Amélie is a visually scrumptious film. Produced in 2001, it used the state of art digital technology to create a dream-like saturated image of Paris to represent the romantic, quirky and unique vision of the film’s protagonist – Amelie Poulain. While the film is not a food film as such, unlike Jean-Pierre Jeunet’s earlier work ‘Delicatessen’, food appears and/or is referenced in its numerous scenes. From the now-iconic images of little Amelie wearing fruit-jewellery, the cherry earnings and the delightful raspberry fingertips, to numerous comical incidents at the green grocer’s and the touching finale where Amelie imagines her love interest, Nino, getting the ingredients for ‘Miss Amelie’s famous plum cake’. Having watched this film an endless number of times, I can (geekishly) recall all of the food references and scenes pretty much in their chronological order. So when it came to creating an Amelie-inspired dinner party, I was not stuck for ideas, the menu simply wrote itself into my note book.
A raspberry gin and tonic with a board of French charcuterie, cornichons and torn baguettes
‘Il dort dans les choux-fleurs’
A warm salad of roasted cauliflower with capers, jalapeños and parsley
M-eux Bredoteau’s perfect chicken
Meme un artichaut a du coeur: braised artichokes, fennel and new potatoes
M-elle Amelie’s famous plum cake
The visual richness of the film also inspired the style of the table-setting: a rustic French theme with a few quirky injections of the filmic references and a touch of bright colours.
Instead of using a tablecloth, I chose a warm-coloured table surface, red in my case, and laid the table with a beige linen runner and a matching set of napkins. A selection of jumbo candles together with some jars&bottles containing flowers acted as a centre piece. For this occasion I chose simple, wild flowers and herbs: rosemary proved a gorgeous ingredient both in the meal and in the floral arrangement. Chive flowers have the most gorgeous colour and also make a perfect link between the decor and the meal itself. As a place setting, I would create individual bouquets, containing lavender, rosemary and any other rustic greens that you find appealing. A simple luggage tag attached to the bouquet will help your guest find their way and make them feel quite special. To add a bit of quirk, reflecting Amelie’s character, I took inspiration from the paintings that feature so prominently in the film – Renoir’s ‘Luncheon of the Boating Party’ and the most adorable ‘Dog’ and ‘Goose’ paintings in Amelie’s bedroom who talk to each other once their owner falls asleep. I have printed several copies of these paintings (A5 size), framed them into small photo frames, and dotted them around the table at different angles, so that each guest has a good view of at least one of them. To make the dinner even more interactive and playful you can take inspiration from the photo booth theme of the film, using props like the hat and mask of Zoro, to add a little fancy dress element to the night and give an outlet to your guests’ creativity which will certainly be flowing after a few glasses of vino.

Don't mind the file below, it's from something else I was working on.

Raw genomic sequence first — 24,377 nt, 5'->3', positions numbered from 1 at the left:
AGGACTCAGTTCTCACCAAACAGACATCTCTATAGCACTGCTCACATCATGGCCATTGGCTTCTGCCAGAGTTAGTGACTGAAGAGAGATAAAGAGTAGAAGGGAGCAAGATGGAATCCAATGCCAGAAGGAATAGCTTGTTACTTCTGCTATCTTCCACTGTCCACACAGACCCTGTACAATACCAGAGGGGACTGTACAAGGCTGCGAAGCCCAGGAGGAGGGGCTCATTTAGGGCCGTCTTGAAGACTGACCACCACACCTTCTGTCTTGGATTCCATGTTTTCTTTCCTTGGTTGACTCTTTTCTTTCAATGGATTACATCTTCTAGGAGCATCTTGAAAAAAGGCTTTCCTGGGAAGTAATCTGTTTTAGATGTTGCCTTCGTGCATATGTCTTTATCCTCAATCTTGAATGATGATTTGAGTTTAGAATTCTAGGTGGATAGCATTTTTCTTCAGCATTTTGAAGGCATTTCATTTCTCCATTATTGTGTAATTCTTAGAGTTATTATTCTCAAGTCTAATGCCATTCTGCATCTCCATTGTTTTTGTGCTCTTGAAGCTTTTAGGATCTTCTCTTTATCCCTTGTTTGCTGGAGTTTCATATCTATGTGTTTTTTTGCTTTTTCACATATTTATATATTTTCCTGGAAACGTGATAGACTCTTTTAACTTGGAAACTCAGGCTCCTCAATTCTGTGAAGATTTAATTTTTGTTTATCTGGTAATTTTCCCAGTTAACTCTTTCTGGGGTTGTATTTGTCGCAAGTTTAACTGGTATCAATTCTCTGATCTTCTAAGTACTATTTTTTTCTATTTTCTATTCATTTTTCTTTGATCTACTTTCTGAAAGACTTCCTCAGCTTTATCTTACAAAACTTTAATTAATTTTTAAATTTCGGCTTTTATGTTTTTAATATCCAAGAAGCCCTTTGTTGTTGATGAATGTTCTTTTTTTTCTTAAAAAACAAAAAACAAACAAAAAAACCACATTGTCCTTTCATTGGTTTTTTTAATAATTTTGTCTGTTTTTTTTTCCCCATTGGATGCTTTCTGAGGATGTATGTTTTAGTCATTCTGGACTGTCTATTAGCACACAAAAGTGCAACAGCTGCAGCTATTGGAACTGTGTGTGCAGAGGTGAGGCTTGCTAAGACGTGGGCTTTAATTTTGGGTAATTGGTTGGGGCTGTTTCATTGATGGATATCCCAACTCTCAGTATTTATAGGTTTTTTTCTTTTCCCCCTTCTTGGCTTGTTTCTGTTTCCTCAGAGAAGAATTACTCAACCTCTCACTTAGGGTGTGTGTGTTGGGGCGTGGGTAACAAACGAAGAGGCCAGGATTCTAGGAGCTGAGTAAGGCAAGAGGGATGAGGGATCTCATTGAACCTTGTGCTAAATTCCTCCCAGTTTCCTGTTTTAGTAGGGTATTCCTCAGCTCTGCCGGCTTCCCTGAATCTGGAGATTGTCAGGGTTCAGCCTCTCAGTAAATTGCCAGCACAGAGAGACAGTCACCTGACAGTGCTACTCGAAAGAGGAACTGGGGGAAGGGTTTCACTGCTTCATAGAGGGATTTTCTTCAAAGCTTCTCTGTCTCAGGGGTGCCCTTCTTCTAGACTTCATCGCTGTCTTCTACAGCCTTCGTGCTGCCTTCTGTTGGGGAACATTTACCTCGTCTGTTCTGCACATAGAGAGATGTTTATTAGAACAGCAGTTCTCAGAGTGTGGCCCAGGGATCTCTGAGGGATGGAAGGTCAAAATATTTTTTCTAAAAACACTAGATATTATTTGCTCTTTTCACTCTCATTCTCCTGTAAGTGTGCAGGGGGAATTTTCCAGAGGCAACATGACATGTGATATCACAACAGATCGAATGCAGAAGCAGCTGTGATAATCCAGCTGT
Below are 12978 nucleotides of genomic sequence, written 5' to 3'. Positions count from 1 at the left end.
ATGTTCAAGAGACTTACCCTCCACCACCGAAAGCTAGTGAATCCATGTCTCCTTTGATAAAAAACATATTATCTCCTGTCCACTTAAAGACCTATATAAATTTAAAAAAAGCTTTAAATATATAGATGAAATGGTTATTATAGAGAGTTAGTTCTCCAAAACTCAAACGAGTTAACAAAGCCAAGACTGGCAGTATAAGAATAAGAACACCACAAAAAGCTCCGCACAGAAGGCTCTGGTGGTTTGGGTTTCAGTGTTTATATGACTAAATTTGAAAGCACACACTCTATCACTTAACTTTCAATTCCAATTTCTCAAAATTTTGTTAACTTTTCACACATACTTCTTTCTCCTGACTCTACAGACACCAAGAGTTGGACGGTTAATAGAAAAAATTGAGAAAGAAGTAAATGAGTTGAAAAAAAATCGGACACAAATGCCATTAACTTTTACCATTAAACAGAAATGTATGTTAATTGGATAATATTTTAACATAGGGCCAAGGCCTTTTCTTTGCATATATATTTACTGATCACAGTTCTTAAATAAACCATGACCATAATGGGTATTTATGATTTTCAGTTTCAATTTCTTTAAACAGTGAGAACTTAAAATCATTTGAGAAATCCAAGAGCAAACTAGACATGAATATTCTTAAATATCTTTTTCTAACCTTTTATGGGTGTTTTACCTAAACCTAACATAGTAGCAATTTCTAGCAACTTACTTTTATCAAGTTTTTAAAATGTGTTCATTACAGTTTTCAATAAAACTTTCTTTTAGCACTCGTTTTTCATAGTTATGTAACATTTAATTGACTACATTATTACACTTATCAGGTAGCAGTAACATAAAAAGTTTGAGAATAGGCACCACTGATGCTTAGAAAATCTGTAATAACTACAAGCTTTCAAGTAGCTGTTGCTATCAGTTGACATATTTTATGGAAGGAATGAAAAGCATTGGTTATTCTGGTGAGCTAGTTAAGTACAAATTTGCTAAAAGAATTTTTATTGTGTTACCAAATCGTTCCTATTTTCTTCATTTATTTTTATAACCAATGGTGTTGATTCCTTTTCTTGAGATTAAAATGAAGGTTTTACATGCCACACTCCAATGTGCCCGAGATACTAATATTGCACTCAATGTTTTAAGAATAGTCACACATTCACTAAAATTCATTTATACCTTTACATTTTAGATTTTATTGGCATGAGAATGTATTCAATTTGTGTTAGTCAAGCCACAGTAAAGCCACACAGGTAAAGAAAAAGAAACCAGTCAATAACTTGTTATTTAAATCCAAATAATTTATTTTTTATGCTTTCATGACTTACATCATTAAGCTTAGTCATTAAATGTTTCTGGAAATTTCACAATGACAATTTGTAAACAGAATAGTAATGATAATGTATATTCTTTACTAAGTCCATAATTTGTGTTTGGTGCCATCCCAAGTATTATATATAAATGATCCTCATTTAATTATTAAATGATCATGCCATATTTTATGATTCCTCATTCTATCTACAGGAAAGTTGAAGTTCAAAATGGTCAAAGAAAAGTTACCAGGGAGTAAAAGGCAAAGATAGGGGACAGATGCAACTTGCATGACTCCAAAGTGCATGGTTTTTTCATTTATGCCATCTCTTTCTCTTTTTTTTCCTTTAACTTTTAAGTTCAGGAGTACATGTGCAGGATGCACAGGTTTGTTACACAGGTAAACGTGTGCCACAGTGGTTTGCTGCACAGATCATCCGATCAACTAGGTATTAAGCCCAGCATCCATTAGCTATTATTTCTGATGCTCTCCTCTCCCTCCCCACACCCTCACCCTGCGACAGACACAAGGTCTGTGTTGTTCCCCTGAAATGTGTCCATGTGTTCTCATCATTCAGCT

M-eux Bredoteau’s perfect chicken
250 gr mascarpone
1 lemon – juice and zest
1 lemon cut into slices
bulb of garlic
a bouquet garnis (rosemary, thyme, bay leaf)
Pre-heat the oven to 200C
In a bowl mix mascarpone with salt, pepper and lemon zest and 1/2 lemon juice
Find your way to get under the chicken’s skin (almost Sinatra style) and gently push the mascarpone mixture, distributing it evenly throughout. Try to keep the skin as intact as possible to ensure the mixture stays inside during cooking.
In a baking tray make a bed of olive oil, lemon slices, crushed garlic gloves (skins on) and springs of herbs and stuff the chicken with a mix of similar ingredients ( a few lemon wedges, a bouquet garni and some garlic)
Sprinkle the chicken with some sea salt and crack some pepper on it too and send it off to the oven for 40 minutes or until the skin is golden brown and super crispy. Make sure no blood seeps out when you poke the chicken with a knife.
Serve the chicken in the cooking tray (the ‘bedding’ will cook into the most beautiful abstract background) and make sure to pair it with the side dish of braised artichokes,fennel and new taters.
‘Meme un artichaut a du coeur’: braised artichokes with fennel and new potatoes
2 medium fennels
12 small new potatoes
1 white onion
1 lemon (1/2 juiced, 1/2 thinly sliced)
a large bunch of dill
200 gr butter
1 tbsp of extra virgin olive oil
Cut each potato in half lengthwise
Thinly slice the fennels and onion lengthwise
Peel the artichoke and slice the hearts lengthwise
Heat the butter in a large deep frying pan and place the potatoes in a layer. Sprinkle with salt and fry for 5 minutes till both sides begin to crips up
Top the potatoes with layers of fennel, onion and artichoke hearts, add more salt, lemon juice, a bit of water, cover with lid and cook on medium heat for 40 minutes until all ingredients are cooked through. Keep adding water and butter in small amounts to prevent burning.
Top with lemon slices and sprinkle with dill and olive oil. Cook further for 5 minutes.
This dish works well on its own or makes the perfect accompaniment to M-eux Bredoteau’s perfect chicken